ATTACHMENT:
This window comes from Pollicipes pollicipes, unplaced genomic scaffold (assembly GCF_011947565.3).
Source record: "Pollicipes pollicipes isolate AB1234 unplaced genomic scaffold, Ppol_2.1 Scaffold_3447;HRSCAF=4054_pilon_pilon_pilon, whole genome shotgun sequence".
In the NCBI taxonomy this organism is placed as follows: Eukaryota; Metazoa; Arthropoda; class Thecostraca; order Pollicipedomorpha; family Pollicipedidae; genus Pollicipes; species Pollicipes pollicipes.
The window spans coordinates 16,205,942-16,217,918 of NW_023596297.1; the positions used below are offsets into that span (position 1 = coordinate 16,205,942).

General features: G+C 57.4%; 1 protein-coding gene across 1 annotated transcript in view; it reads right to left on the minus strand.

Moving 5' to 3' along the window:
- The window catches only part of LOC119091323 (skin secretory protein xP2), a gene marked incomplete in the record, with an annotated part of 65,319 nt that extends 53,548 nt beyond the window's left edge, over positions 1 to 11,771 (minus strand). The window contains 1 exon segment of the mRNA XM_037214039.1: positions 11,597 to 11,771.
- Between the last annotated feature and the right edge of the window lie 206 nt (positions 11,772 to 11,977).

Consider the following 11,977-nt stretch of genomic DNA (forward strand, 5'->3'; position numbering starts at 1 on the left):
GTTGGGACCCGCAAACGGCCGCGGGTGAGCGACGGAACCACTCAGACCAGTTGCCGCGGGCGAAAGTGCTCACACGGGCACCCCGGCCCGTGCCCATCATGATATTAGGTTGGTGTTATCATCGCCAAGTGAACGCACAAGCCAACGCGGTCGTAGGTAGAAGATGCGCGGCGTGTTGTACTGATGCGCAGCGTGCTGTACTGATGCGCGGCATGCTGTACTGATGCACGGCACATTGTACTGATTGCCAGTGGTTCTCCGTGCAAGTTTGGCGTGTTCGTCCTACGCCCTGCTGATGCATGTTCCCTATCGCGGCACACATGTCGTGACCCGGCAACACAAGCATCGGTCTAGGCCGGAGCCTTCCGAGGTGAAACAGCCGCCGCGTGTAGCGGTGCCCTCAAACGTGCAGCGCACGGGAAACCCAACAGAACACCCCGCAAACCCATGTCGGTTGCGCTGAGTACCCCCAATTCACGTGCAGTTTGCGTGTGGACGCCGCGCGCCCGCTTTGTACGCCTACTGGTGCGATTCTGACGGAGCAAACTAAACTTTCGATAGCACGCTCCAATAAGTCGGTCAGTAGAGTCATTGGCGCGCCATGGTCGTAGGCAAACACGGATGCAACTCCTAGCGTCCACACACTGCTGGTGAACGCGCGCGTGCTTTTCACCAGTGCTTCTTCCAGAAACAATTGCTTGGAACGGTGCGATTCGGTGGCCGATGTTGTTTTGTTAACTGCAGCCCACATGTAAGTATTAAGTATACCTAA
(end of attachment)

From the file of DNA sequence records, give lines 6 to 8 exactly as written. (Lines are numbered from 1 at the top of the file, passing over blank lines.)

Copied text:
Moving 5' to 3' along the window:
- The window catches only part of LOC119091323 (skin secretory protein xP2), a gene marked incomplete in the record, with an annotated part of 65,319 nt that extends 53,548 nt beyond the window's left edge, over positions 1 to 11,771 (minus strand). The window contains 1 exon segment of the mRNA XM_037214039.1: positions 11,597 to 11,771.
- Between the last annotated feature and the right edge of the window lie 206 nt (positions 11,772 to 11,977).